On October the 18th, 2010, Ajalon Corcoran was convicted of felony animal cruelty for shooting a cat.
Corcoran shot an 11 year old neighbour’s cat called Sauki, Corcoran claimed he thought the cat was a stray. The defense argued that admitting to the crime preculded a felony conviction.
The Minnesota court agreed that it is indeed animal cruelty to shoot a cat whether or not the defendant thought it was a pet or stray.
This ruling is extremely important for the protection of owned animals. Assistant County Attorny O’Laughlin stated, “Pets are members of people’s families. If the court had held that prosecutors were required to prove that an accused knew the animal was a pet in order for there to be felony consequences, it would have been very difficult to obtain justice in certain
For more information the full article can be found on the human society’s website.
Nearly 12 years ago, a tuxedo cat named Nikki was abandoned at the Humane Society of Greater Kansas City. On Tuesday the 19th of October, Nikki, renamed Michelle, was finally adopted into a forever home. Her extraordinary extended stay meant Michelle outlasted tens of thousands of other cats in the shelter. After some time at the shelter, she stopped ‘buttering up’ potential adopters. This loss of interest concerned Humane Society workers as first impressions are everything when it comes to animal adoptions.
Dona Corben, her new owner, was instantly drawn to her because she seemed quiet and delicate. She showed no interest in the playful kittens as they were ‘cute’ but she wanted an older cat. Before Michelle left, the Humane Society let volunteers and employees bid the feline a bittersweet farewell. We wish Dona and Michelle all the best.
If you could offer an animal a loving, forever home please go to the Human society for more information.
Click for more on this story
Capstar – Product information
Flea infestations are a common problem for pet owners and can prove to be a nightmare, no matter how minor. Left untreated, fleas can multiply rapidly to infect both your pet and your household, so it’s worth treating your pets as soon as possible to get rid of these pesky parasites.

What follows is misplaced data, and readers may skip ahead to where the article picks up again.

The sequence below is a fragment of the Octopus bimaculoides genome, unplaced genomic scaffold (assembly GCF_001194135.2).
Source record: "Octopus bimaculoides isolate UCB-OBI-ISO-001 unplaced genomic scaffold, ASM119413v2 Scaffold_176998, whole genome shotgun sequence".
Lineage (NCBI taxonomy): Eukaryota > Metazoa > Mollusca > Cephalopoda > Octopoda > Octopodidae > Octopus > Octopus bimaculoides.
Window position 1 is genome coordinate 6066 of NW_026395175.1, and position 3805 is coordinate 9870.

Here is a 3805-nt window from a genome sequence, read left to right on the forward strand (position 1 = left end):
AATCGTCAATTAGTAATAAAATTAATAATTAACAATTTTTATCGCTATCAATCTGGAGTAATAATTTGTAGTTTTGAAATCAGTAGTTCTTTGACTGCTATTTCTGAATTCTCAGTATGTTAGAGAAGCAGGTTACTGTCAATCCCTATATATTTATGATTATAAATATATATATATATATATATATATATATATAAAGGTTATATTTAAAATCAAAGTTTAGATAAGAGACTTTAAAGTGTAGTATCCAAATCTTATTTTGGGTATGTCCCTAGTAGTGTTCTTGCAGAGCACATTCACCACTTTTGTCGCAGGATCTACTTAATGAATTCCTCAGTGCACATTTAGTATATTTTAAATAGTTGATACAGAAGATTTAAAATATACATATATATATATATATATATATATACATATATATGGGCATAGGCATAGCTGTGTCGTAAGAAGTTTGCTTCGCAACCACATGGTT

Capstar is a fantastic product that helps to protect your dog from fleas. Capstar does not give off any odor, and there is no messy application. The active ingredient, nitenpyram, kills fleas and prevents them from laying more eggs, making it the ideal treatment against external parasites.
Unlike topical flea treatments, which can take up to 12 hours to kill fleas on your pet, Capstar treatment starts killing fleas in as little as 30 minutes. Within just 4-6 hours, over 90% of all the adult fleas on the animal will be eliminated. Capstar can be given to dogs and cats, as well as kittens and puppies from age 4 weeks and body weight 2 lbs and over.
Capstar – directions for use
Administered as an oral tablet, a single dose can be given with or without food at any time of the day. Please note that it is important for all animals in the household to be treated to control and protect against flea infestations.
Where to buy Capstar
Fur-Ever Home: The Animal Rescue Game is played by landing on spaces on the board and operating a pet rescue center, teaching kids about the aspects required to run and operate an animal and pet rescue center.
A percentage of the proceeds from the sale of each board game will be given back to animal rescue groups.
Carianne Burnley, who developed the game is familiar with running a pet rescue center – she is on the board (excuse the pun!) of her local humane society in Ohio, and has a long history in working with rescued animals, and usefully, also has a background in business and marketing.
Commenting on the board game, Carianne said, “I want people to learn more about animal rescue. So, my goal would be to get at least a small percentage of people out there to choose animal rescue the next time they go get a pet”.
For more information about Fur-Ever Home: The Animal Rescue Game, see http://www.zootoo.com/petnews/teachingkidsaboutanimalrescue-1707
The ASPCA have recently announced a huge $100k Photograph Challenge on their website. They’re asking animal fosterers to submit a photo and brief overview of their experience of adopting or fostering an animal from one of their contestant shelters during their challenge to help their local shelter win a $1,000 grant.
Anyone who has adopted, fostered, volunteered or reclaimed an animal at a Challenge shelter during August, September or October 2010 is eligible to enter, with the deadline being November 14th at midnight EST.
The ASPCA jury will select 20 finalists from the photographs submiteed, and the public will vote for six grand prize winners. The participating Challenge shelters of the six winners will each win a $1,000 grant. So, what are you waiting for? Get snapping and submit your photographs.
More information about this fantastic competition at http://www.aspca.org/adoption/100k/100k-challenge-photo-contest.html